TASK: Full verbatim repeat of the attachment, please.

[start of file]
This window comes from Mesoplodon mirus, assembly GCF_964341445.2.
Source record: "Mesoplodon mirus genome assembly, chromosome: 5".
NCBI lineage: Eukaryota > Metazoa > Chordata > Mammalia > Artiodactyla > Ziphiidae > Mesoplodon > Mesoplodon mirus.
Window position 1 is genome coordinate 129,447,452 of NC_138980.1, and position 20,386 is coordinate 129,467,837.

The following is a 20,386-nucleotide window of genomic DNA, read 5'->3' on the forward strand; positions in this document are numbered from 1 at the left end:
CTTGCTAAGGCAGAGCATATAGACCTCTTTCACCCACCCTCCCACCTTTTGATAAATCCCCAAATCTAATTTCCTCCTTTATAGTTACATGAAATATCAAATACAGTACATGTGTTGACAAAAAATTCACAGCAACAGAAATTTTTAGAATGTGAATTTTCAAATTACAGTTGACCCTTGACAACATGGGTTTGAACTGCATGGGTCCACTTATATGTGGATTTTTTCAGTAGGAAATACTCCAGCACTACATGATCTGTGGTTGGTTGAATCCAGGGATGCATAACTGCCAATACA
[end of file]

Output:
This window comes from Mesoplodon mirus, assembly GCF_964341445.2.
Source record: "Mesoplodon mirus genome assembly, chromosome: 5".
NCBI lineage: Eukaryota > Metazoa > Chordata > Mammalia > Artiodactyla > Ziphiidae > Mesoplodon > Mesoplodon mirus.
Window position 1 is genome coordinate 129,447,452 of NC_138980.1, and position 20,386 is coordinate 129,467,837.

The following is a 20,386-nucleotide window of genomic DNA, read 5'->3' on the forward strand; positions in this document are numbered from 1 at the left end:
CTTGCTAAGGCAGAGCATATAGACCTCTTTCACCCACCCTCCCACCTTTTGATAAATCCCCAAATCTAATTTCCTCCTTTATAGTTACATGAAATATCAAATACAGTACATGTGTTGACAAAAAATTCACAGCAACAGAAATTTTTAGAATGTGAATTTTCAAATTACAGTTGACCCTTGACAACATGGGTTTGAACTGCATGGGTCCACTTATATGTGGATTTTTTCAGTAGGAAATACTCCAGCACTACATGATCTGTGGTTGGTTGAATCCAGGGATGCATAACTGCCAATACA